LONDON (Reuters) - The Liberal Democrats, the former junior coalition partners of Prime Minister David Cameron, on Thursday named left-leaning Tim Farron as their new leader, two months after the party was virtually wiped out in May’s British election.
Former Deputy Prime Minister Nick Clegg, who in 2010 led the Liberal Democrats to their first ever spell in government alongside Cameron’s Conservatives, stood down as leader after all but seven of his 56 colleagues lost their seats in the election.
Farron, 45, the party’s former president, was the bookmakers’ favourite for the role. He stood against former junior health minister Norman Lamb in the vote, which was decided by the party’s members.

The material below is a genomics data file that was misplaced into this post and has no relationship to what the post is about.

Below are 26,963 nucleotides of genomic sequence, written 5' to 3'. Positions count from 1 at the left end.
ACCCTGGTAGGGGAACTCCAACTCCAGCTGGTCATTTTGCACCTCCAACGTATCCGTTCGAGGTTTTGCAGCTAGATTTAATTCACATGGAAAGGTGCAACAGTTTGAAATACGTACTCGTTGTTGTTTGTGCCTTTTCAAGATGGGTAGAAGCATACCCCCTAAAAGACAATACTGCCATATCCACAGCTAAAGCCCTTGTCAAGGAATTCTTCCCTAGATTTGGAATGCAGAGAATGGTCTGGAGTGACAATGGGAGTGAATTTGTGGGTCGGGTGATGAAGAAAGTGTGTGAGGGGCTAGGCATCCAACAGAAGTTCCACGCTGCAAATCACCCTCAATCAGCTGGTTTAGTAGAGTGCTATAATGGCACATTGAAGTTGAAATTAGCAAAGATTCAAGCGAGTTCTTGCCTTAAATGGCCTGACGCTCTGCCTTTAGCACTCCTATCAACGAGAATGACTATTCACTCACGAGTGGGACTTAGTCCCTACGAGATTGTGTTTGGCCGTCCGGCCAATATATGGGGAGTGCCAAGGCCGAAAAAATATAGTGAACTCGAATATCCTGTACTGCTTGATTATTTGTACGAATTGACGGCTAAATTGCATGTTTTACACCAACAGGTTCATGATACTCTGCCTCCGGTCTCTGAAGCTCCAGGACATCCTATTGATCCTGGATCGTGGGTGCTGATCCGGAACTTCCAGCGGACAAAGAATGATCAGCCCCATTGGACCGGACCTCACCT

Farron, a father of four, received 56.5 percent of the vote, while Lamb received 43.5 percent, the party said.
“Tim is a fantastic communicator and his energy, enthusiasm and passion will inspire and drive the Liberal Democrats back to winning ways,” party president Sal Brinton said in a statement.
Farron thanked his supporters, posting on Twitter: “This is a liberal country. Our job now is to turn millions of liberals throughout the UK into Liberal Democrats.”
The Liberal Democrats were punished for their decision to join Cameron in government in 2010 which meant having to abandon key campaign pledges, most crucially a promise not to raise university tuition fees. Many supporters never forgave them, with two-thirds of their voters deserting them at the election.
Farron, who worked in higher education for 10 years before being elected to parliament in 2005 on his fourth attempt, was seen as less tainted by the party’s time in coalition as he did not serve as a minister and voted against the tuition fee rise.
Reporting by Kylie MacLellan; editing by Kate Holton